Civil rights activist Malcolm X was born on May 19, 1925. During his lifetime, he rose to the national stage as a leading voice that advocated for black self-determinism and self-defense. His influence led to the growth of the Nation of Islam (NOI) from a mere 400-member organization in the 1950s to 40,000 by 1960. His legacy and work still inspire and inform us about equality and social justice, immortalizing him as a historical figure revered by all generations! Let’s pay homage to the legend by knowing more about him!
Malcolm X, born Malcolm Little, was born in Omaha, Nebraska, U.S.A. His father, Earl Little, was a local leader of the Universal Negro Improvement Association or UNIA and a Baptist minister. His mother, Louise Helen Little, was the national secretary of the Marcus Garvey Movement from the 1920s to 1930s. Malcolm X had six siblings.
Malcolm X witnessed and experienced racial violence since his early childhood. His father’s civil rights activism invited death threats from the Black Legion, a white supremacist terrorist organization, which forced the family to relocate in 1926 to Milwaukee and then to Lansing, Michigan. In 1929, Malcolm X’s Michigan home was burned to the ground and his father was found dead; the police ruled both incidents as accidents. After her husband’s demise, Malcolm X’s mother suffered financial and emotional hardships for several years and was committed to a mental institution in 1938 after having a nervous breakdown. Her kids were separated amongst different orphanages and foster homes and she was released 24 years later. Malcolm X dropped out of school in 1941 despite his talent, because a white teacher told him that his aspiration to practice law as a black man was not realistic. From age 14 to 21, he lived with his sister in Roxbury, Boston, and worked various jobs. In 1943, he moved to Harlem, New York. Three years later, he was convicted on burglary charges and sentenced to ten years in prison (paroled in seven years). However, Malcolm X used this time to self-educate. His brother, Reginald, was a part of the Nation of Islam (NOI) and inspired Malcolm X to study the teachings of Elijah Muhammad — the leader of NOI.
After his parole in 1952, he joined the NOI as a minister and national spokesman, eventually emerging as one of its most important and well-known leaders. He left the organization in 1964. After surviving various attempted assassinations, Malcolm X was murdered on February 21, 1965, by three gunmen, who were later discovered to be members of NOI. About over 14,000 people attended his funeral and his legacy has moved through generations.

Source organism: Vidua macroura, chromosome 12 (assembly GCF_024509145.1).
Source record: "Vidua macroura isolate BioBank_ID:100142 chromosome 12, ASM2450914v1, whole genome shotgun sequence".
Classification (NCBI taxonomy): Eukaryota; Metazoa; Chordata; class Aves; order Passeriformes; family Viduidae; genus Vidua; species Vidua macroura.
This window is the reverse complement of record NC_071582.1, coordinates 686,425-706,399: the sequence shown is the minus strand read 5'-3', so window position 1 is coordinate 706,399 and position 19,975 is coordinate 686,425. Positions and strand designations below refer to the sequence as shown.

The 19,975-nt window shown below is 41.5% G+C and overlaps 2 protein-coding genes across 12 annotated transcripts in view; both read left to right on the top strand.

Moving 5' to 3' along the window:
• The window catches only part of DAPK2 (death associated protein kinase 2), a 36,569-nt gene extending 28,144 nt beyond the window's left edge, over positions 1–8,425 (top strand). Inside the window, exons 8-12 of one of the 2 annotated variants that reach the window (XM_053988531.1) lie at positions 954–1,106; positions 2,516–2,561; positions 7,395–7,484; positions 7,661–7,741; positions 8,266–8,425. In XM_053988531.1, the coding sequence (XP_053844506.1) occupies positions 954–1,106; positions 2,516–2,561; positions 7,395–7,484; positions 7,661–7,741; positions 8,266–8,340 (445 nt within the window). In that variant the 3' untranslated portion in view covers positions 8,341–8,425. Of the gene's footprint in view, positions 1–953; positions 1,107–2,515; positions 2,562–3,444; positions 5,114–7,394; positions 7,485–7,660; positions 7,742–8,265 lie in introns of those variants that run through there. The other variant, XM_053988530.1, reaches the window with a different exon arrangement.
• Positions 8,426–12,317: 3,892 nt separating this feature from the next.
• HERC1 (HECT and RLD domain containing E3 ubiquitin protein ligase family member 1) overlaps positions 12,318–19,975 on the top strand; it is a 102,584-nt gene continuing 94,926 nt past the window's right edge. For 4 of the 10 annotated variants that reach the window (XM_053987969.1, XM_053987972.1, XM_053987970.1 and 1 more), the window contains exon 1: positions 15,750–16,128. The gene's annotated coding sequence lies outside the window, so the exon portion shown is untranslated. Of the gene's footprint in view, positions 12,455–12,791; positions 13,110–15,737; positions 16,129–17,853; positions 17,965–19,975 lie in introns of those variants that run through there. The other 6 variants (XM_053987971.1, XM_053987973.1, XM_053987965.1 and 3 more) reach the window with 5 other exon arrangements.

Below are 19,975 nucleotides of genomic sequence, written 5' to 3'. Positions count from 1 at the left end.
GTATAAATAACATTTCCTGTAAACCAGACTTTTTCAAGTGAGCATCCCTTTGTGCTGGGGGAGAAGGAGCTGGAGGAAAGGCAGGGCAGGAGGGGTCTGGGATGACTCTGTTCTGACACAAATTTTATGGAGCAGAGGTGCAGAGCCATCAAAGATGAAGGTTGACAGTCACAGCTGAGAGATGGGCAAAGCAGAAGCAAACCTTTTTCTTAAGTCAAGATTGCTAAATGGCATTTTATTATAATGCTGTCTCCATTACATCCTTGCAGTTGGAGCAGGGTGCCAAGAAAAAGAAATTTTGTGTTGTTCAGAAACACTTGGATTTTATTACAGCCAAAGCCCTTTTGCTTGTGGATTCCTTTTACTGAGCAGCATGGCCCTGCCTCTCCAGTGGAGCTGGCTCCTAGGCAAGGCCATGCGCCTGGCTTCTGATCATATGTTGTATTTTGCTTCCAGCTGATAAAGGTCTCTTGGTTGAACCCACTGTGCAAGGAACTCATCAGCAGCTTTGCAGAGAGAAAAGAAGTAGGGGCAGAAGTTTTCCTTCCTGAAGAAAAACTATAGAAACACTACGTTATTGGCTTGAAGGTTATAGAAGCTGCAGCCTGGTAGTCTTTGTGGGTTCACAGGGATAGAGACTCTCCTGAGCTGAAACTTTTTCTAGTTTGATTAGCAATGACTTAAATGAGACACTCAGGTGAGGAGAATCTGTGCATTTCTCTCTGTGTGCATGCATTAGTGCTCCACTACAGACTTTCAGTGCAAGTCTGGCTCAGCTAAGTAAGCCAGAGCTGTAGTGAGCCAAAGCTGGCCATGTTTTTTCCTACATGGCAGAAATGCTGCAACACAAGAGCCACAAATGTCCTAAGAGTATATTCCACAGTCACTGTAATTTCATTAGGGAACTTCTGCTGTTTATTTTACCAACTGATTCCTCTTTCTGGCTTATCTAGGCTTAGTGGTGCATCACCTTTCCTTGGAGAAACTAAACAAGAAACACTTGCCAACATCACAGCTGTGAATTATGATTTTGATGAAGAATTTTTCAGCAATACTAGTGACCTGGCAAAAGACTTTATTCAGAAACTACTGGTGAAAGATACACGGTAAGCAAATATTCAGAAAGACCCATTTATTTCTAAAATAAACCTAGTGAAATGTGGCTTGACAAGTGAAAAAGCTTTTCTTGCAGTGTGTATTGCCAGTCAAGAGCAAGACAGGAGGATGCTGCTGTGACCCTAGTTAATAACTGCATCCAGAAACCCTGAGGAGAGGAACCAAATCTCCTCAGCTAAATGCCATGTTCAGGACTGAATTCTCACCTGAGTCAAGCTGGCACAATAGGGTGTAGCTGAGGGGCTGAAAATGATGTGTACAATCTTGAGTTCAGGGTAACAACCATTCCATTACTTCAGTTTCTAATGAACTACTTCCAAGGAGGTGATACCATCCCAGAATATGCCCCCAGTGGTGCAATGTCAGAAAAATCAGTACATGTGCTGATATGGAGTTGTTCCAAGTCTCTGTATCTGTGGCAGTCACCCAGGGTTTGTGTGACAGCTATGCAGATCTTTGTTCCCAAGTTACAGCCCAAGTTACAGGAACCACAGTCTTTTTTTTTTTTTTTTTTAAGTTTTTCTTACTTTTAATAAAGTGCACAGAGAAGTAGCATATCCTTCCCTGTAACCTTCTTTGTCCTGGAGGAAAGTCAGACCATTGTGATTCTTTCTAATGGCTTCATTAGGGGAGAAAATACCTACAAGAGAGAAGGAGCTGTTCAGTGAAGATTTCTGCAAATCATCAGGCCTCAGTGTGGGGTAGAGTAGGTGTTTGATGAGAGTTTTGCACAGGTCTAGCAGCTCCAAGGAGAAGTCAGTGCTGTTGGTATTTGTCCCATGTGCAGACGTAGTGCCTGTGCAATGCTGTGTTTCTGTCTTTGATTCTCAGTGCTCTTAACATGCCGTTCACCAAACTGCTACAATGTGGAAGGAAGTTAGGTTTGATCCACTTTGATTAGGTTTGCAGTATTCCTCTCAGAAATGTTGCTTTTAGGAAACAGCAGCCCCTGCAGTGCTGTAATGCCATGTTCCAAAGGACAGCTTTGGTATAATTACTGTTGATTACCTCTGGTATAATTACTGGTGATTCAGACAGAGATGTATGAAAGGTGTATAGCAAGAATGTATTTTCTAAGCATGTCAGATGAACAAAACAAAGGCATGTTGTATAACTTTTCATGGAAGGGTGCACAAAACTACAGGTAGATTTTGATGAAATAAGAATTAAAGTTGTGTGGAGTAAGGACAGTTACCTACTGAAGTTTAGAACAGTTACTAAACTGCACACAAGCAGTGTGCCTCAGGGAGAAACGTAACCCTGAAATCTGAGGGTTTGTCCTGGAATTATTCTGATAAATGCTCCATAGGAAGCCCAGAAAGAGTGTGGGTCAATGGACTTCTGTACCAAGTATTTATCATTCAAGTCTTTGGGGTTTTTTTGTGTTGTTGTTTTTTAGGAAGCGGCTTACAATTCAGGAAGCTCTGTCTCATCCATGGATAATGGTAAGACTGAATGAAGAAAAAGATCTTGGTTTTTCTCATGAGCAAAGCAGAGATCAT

Having almost tripled the membership of the Detroit NOI temple in less than a year, Malcolm X is appointed as its assistant minister.
Malcolm X becomes the chief minister of Harlem’s Temple Number Seven.
He makes his first trips abroad to Sudan, Ghana, Egypt, Iran, and Syria, among other nations, and appears in Mike Wallace’s documentary “The Hate That Hate Produced.”
He delivers his iconic speech titled “The Ballot or the Bullet.”
He speaks at a convention in Manhattan, before getting assassinated onstage.
Why We Love Malcolm X
He was an ardent civil rights supporter
Malcolm X never stopped campaigning for black rights, not even after receiving constant death threats during the last two years of his life. He was ultimately killed because he did not stop working for our advancement — which, we think, is the epitome of love.
A testament to personal reform
It was during his time in prison that Malcolm X immersed himself in reading and self-enlightenment. The leader found God within the walls of a federal penitentiary. Moreover, he never went back to the world of crime after his release and led others away from vice instead.
He inspired a movement
Malcolm X’s ideas, speeches, and martyrdom paved the way for the development of the Black Power movement. His words popularized the values of black power, economic autonomy, self-defense, and racial pride in the 1960s, and continue to do so.
5 Surprising Facts
His ancestral roots were unknown
In 1950, he began signing his name as “Malcolm X” as his familial roots were obscured by the slave trade that stripped him of his real ancestral surname, while the surname “Little” was considered a tool of oppression and imposition.
He once opposed integration
At one point in his life, the leader promoted the idea of separation as opposed to the civil rights movement’s emphasis on integration with white society.
He established his own organizations
After leaving NOI in 1964, Malcolm X found the Organization of Afro-American Unity and Muslim Mosque, Inc.
His influence on hip hop
Several hip-hop artists, such as Tupac, Lakim Shabazz, and KRS-One all drew inspiration from Malcolm X.
The eternal reverence
Several notable artists have honored his name in their stage names as a sign of respect, such as X Clan, Sadat X, and Mia X.
Malcolm X FAQs
Why did Malcolm X change his surname?
He changed his surname as he viewed “Little” as an imposition on his paternal forebears by a white slavemaster.
What did Malcolm X say to Martin Luther King?
Malcolm X often criticized King for subjugating blacks to their oppressors. He believed that non-violence is fine as long as it works.
Was Malcolm X married?
Yes, he was married to Betty Shabazz — an educator and activist also known as Betty X.
Malcolm X’s birthday dates